After Tuesday’s dismissal of Michael Garcia’s complaint against the now infamous Eckert statement synthetizing (misleadingly in his eyes) his Report on the bidding process for the World Cup 2018 and 2022, Garcia finally decided to resign from his position as FIFA Ethics Committee member. On his way out, he noted: “No independent governance committee, investigator, or arbitration panel can change the culture of an organization”. It took Garcia a while to understand this, although others faced similar disappointments before. One needs only to remember the forgotten reform proposals of the Independent Governance Committee led by Prof. Dr. Mark Pieth. More...

The CAS Ad Hoc Division in 2014: Business As Usual? - Part. 2: The Selection Drama

In a first blog last month we discussed the problem of the scope of jurisdiction of the Ad Hoc Division of the Court of Arbitration for Sport. The key issue was whether an athlete could get his case heard in front of the CAS Ad Hoc Division or not. In this second part, we will also focus on whether an athlete can access a forum, but a different kind of forum: the Olympic Games as such. This is a dramatic moment in an athlete’s life, one that will decide the future path of an entire career and most likely a lifetime of opportunities. Thus, it is a decision that should not be taken lightly, nor in disregard of the athletes’ due process rights. In the past, several (non-)selection cases were referred to the Ad Hoc Divisions at the Olympic Games, and this was again the case in 2014, providing us with the opportunity for the present review.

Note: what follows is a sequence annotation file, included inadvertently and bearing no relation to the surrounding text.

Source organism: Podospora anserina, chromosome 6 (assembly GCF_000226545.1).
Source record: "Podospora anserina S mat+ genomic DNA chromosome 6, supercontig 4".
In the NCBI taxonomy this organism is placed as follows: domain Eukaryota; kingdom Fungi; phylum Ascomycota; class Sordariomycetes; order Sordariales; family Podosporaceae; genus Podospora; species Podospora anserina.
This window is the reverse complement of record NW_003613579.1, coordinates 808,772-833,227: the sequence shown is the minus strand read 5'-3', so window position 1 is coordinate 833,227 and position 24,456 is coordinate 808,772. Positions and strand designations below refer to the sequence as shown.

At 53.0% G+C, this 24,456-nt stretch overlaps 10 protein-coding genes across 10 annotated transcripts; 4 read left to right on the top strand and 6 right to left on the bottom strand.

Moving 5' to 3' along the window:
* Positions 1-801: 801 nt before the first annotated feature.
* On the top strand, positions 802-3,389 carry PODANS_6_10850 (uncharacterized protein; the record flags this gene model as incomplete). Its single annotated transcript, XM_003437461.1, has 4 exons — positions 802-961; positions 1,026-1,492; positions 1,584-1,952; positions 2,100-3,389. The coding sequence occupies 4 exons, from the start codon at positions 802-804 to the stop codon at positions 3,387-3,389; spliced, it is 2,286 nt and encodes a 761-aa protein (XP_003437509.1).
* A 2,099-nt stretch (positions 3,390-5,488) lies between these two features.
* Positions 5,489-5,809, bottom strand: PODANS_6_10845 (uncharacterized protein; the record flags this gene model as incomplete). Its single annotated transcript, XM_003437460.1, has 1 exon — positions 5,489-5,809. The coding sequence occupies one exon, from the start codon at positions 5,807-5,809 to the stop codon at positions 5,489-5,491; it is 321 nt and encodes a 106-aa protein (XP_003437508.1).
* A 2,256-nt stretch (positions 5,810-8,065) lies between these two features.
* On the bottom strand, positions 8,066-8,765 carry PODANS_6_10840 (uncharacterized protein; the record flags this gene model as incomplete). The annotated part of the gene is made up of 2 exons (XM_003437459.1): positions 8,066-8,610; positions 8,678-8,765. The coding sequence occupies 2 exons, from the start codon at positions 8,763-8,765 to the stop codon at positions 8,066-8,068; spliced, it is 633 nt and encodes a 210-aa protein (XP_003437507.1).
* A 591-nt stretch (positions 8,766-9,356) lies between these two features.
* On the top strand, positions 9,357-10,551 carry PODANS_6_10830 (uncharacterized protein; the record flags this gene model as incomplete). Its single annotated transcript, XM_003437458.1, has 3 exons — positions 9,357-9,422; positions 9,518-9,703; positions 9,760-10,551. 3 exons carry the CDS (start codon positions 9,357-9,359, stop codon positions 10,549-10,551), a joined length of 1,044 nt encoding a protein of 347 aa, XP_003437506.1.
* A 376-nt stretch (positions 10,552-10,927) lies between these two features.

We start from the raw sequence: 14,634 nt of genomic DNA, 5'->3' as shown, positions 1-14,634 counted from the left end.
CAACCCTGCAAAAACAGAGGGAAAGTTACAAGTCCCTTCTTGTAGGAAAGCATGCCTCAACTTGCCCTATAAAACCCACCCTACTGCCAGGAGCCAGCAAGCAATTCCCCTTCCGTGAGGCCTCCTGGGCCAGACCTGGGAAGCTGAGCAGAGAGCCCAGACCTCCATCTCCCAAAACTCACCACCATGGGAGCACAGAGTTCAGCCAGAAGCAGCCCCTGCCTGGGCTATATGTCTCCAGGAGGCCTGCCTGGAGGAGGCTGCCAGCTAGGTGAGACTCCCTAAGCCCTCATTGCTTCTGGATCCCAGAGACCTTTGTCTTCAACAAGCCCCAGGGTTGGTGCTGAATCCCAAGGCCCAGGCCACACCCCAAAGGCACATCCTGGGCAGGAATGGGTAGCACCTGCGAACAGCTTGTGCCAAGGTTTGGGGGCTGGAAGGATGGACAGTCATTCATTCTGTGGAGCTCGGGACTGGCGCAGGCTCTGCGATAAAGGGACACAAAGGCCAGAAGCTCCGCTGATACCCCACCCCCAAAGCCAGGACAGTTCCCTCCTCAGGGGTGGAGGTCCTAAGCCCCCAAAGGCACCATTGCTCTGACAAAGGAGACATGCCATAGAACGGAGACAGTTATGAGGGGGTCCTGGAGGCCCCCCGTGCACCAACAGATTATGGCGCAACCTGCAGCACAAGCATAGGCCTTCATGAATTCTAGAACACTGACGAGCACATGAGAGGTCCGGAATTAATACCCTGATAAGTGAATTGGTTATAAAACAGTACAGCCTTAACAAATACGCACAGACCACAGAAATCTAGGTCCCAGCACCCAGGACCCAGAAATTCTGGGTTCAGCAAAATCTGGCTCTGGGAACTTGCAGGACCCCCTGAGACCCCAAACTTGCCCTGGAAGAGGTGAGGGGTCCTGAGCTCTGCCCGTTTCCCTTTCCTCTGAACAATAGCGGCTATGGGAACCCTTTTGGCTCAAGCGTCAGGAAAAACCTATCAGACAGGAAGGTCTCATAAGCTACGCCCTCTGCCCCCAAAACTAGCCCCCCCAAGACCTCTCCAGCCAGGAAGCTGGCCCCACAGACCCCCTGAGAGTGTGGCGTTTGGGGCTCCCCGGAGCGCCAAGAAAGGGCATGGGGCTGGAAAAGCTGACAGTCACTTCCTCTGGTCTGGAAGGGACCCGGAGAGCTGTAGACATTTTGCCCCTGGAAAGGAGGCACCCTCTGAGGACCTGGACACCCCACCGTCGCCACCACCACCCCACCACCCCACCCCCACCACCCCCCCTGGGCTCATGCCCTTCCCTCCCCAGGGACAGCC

Three out of four cases dealt with by the CAS Ad Hoc Division in Sochi involved an athlete contesting her eviction from the Games. Each case is specific in its factual and legal assessment and deserves an individual review. More...

Should the CAS ‘let Dutee run’? Gender policies in Sport under legal scrutiny. By Thalia Diathesopoulou

The rise of Dutee Chand, India’s 100 and 200-meter champion in the under 18-category, was astonishing. Her achievements were more than promising: after only two years, she broke the 100m and 200m national junior records, competed in the 100m final at the World Youth Athletics Championships in Donetsk and collected two gold medals in the Asian Junior Championships in Chinese Taipei. But, in July 2014, this steady rise was abruptly halted. Following a request from the Athletics Federation of India (AFI), the Sports Authority of India (SAI) conducted blood tests on the Indian sprinters. Dutee was detected with female hyperandrogenism, i.e a condition where the female body produces high levels of testosterone. As a result, a few days before the Commonwealth Games in Glasgow, the AFI declared Dutee ineligible to compete under the IAAF Regulations and prevented her from competing in future national and international events in the female category. Pursuant to the IAAF ‘Hyperandrogenism Policy’, the AFI would allow Dutee to return to competition only if she lowers her testosterone level beneath the male range by means of medical or surgical treatment.[1] On 25 September 2014, Dutee filed an appeal before the CAS, seeking to overturn the AFI’s decision and declare IAAF and IOC’s hyperandrogenism regulations null and void. She is defending her right to compete the way she actually is: a woman with high levels of testosterone. Interestingly enough, albeit a respondent, AFI supports her case.